Clockwork Wars (CW) is fundamentally an area control game. I’m going to call it a hybrid, and what I mean by that is that it’s got both Ameritrash and Eurogame elements to it. It’s a light war game with a thick veneer of theme, but it plays quickly and won’t consume your entire evening. It’s got combat, but no dice. It’s mostly area control, but there’s a little worker placement and a little area majority. There's a tech tree, espionage system, four different races to play, and unique units - but the rules for everything have been streamlined, and there's virtually zero down-time between each of your turns.
Let’s talk about the area control. There’s a map that you deploy units to, and you earn Victory Points (VPs) for controlling certain strategic territories. However, unlike a lot of area control games, the map is infinitely variable. You will construct it at the beginning of every game out of hexagonal tiles that represent nine different territory types: capitals, villages, citadels, towers, manufactories, shrines, forests, lakes, and barrens. Now, you might guess that these territory types represent different “terrains” and that there are terrain modifiers that affect combat. But you’d be wrong! I think plenty of other games use that mechanic quite well (I’m a particular fan of Memoir ‘44), and I didn’t feel the need to use it in CW. Instead, every territory that you control gives you a particular benefit. Capitals and villages are for recruiting workers; towers, manufactories, and shrines are for generating research points (which I call Influence Points); and forests and lakes generate VPs.
Generating maps is a joy unto itself. You can use one of the recommended maps for your player count which we include in the instructions, or make one up yourself. The shape and size of the maps can vary enormously, and we hope people get excited about this aspect of CW and eventually share their creations with each other.
Each turn you’ll deploy units to the map. You’ll engage in battles with other players’ units in an attempt to control key territories. But again, CW offers some unique twists on this age-old formula. First, unit deployment is hidden. Players decide where they want to send their troops and write down their orders using a quick, simple system (each tile in the game has a unique identification number). Then, all players reveal and perform their orders simultaneously. This leads to an enormous sense of tension every turn, as you try and predict where your opponents will shift their military strength. Second, once units are deployed to the map, they rarely move. Consider the unit deployment in a game like Small World. You’ve got to think carefully about your deployment decisions, because you can’t easily move your armies around. However, control over a greater extent of the map opens up more deployment options for you.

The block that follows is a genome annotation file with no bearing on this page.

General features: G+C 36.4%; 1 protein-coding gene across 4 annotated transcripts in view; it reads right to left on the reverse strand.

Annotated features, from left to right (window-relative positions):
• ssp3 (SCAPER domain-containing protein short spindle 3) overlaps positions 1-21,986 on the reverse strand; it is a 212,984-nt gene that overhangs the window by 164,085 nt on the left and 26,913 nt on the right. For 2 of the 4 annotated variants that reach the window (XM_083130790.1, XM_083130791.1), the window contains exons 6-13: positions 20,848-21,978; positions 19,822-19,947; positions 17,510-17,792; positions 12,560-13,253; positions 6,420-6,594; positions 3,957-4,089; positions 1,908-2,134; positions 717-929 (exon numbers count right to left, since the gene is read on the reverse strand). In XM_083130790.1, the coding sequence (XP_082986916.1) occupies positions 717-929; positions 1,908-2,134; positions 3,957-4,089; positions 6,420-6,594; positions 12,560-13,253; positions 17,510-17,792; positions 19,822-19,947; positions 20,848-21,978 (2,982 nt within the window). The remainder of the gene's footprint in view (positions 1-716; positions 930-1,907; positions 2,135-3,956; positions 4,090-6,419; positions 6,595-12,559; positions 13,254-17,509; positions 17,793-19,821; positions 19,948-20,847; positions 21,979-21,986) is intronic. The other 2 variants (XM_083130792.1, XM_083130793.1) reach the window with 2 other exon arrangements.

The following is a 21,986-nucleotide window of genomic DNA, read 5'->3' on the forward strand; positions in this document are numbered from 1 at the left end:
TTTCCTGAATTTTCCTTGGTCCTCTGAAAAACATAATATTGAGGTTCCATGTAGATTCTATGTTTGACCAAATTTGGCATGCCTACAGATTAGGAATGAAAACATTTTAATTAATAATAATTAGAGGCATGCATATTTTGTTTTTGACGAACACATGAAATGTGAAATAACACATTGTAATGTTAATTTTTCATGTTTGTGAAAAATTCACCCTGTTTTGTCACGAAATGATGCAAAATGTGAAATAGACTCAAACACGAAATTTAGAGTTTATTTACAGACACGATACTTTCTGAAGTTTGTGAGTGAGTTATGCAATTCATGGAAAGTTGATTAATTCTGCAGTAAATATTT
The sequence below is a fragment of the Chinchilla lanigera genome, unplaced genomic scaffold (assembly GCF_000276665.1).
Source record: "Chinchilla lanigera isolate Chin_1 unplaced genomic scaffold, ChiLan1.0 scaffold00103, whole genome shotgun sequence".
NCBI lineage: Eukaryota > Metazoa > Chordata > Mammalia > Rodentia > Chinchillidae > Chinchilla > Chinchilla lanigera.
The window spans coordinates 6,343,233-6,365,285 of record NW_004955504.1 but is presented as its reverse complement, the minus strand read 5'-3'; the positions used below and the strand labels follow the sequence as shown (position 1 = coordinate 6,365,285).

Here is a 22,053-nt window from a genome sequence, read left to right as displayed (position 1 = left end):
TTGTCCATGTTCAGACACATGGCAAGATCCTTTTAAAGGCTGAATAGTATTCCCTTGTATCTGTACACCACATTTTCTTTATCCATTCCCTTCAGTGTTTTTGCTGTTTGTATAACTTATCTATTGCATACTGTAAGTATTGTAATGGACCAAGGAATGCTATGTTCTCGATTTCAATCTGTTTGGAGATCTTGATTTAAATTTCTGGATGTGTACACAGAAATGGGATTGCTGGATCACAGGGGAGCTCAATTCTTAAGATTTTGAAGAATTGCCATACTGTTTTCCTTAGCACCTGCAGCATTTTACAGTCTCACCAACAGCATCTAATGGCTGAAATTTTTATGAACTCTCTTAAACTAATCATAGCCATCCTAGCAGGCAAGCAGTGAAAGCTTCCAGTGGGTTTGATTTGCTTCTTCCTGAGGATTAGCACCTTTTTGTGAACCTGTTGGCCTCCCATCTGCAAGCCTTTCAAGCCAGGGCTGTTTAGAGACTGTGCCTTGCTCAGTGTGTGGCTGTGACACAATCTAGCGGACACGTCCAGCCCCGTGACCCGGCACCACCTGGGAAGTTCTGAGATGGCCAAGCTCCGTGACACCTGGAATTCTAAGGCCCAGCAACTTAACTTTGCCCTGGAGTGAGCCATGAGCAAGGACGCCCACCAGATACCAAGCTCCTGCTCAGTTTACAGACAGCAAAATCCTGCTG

Combat is simple and deterministic. The tension of combat resolution isn’t generated by a random die roll, but rather by the hidden and simultaneous deployment. Battles are resolved using a simple one-for-one rule but several other factors will come into play. Battles can be reinforced by soldiers stationed at adjacent citadels. Players can research discoveries, like Power Armor, that provide significant benefits in combat. And players can also play espionage cards if they’ve invested a little in that system. Most battles are resolved in seconds - but that doesn't mean there aren't tough decisions to make! I'll admit that CW can sometimes be a bit of a brain-burner. There are a lot of factors you need to juggle and every decision you make counts.
So if you find modern hybrid war games like Cyclades, Nexus Ops, Kemet, Chaos in the Old World, and even Tammany Hall attractive, I think Clockwork Wars is for you. It’s very different from all the games I’ve mentioned, and I don’t think there’s anything out there currently that plays like it. One final point I’d like to emphasize is that I think CW plays great (and quite differently) with 2, 3 or 4 players. CW started its life as a 2-player game, and unlike a lot of modern area control games, it’s perfect for 2. With 3 or 4 players, negotiations and deals can become part of the game, which of course tends to create a unique experience. I think CW, because of its replayability, tight integration of theme with mechanics, and relatively short play-time, has broad appeal for people who like strategy games.
Want to learn even more?! Read my ongoing design diary series:
[Diary #1: Overview]
[Diary #2: Espionage]
[Diary #3: Generals]